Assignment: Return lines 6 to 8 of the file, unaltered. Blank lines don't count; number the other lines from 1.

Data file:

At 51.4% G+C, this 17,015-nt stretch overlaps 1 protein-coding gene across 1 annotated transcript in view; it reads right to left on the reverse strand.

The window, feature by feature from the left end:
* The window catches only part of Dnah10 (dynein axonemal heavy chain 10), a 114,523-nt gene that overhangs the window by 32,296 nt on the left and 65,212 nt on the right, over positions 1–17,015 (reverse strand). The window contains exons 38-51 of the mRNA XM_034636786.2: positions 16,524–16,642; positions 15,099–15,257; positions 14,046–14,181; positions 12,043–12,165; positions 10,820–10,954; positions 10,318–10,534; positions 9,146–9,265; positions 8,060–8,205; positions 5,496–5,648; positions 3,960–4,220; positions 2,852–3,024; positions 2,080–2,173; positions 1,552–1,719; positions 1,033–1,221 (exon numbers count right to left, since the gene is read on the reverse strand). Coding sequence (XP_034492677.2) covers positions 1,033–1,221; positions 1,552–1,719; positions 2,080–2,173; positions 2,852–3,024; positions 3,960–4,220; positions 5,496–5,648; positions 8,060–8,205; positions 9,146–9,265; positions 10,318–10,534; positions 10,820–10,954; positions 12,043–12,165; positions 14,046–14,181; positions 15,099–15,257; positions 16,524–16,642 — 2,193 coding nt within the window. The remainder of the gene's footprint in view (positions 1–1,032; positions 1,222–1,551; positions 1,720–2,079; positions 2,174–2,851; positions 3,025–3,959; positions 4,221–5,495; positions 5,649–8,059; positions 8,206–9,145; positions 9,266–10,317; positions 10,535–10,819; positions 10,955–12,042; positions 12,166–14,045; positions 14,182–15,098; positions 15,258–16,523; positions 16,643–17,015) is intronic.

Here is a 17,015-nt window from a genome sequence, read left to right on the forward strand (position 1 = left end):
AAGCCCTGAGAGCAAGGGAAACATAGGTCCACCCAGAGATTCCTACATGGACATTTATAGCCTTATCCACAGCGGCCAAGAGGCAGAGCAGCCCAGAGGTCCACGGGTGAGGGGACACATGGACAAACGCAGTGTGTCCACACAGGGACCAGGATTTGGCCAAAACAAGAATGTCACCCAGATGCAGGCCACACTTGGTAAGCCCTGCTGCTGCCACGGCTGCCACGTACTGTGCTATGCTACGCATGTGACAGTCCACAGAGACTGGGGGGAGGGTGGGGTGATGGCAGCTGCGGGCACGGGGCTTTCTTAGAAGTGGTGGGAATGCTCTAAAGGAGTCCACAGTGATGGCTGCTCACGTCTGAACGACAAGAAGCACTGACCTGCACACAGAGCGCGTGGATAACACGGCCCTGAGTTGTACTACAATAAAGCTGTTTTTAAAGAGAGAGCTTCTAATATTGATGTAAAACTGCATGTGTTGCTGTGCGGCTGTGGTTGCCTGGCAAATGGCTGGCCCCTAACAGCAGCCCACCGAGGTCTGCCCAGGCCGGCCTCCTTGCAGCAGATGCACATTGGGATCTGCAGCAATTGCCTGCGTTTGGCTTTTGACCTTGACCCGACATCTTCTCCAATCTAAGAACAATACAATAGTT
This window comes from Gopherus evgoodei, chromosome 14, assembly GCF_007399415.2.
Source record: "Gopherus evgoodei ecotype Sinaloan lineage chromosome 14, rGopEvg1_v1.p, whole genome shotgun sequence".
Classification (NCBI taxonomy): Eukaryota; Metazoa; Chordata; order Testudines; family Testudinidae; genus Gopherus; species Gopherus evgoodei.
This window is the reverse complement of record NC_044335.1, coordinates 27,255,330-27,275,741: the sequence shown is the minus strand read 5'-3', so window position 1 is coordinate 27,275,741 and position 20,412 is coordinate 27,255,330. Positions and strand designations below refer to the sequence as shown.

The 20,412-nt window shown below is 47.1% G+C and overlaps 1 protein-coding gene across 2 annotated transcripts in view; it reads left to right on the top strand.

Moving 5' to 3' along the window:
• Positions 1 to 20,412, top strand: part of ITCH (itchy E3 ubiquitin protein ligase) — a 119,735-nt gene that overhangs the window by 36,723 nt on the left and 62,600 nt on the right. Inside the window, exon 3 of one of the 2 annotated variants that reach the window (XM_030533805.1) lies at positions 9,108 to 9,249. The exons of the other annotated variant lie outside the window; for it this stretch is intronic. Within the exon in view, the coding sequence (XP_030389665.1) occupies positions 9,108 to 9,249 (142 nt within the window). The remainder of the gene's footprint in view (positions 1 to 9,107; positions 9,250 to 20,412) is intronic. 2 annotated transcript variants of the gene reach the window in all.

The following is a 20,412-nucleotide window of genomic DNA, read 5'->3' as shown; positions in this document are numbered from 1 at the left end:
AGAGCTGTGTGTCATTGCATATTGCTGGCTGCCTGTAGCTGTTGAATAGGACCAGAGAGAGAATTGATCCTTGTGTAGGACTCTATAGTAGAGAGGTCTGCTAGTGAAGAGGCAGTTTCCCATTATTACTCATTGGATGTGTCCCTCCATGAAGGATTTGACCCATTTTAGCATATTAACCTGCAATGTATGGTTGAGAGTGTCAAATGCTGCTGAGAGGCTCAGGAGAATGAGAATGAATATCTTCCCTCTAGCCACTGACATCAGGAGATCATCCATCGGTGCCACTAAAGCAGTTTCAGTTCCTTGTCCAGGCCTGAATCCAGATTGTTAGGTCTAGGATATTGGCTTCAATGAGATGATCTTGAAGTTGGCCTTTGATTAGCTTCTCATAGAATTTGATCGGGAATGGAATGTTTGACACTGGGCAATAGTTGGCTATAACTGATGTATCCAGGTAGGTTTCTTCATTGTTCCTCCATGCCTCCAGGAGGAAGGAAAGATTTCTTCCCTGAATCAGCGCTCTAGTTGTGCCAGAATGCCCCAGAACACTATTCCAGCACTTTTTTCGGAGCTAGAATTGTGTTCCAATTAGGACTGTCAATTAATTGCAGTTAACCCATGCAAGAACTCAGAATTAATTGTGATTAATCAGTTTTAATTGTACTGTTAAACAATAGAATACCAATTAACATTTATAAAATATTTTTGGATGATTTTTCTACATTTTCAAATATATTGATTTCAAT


This window comes from Gopherus evgoodei, chromosome 14, assembly GCF_007399415.2.
Source record: "Gopherus evgoodei ecotype Sinaloan lineage chromosome 14, rGopEvg1_v1.p, whole genome shotgun sequence".
Classification (NCBI taxonomy): Eukaryota; Metazoa; Chordata; order Testudines; family Testudinidae; genus Gopherus; species Gopherus evgoodei.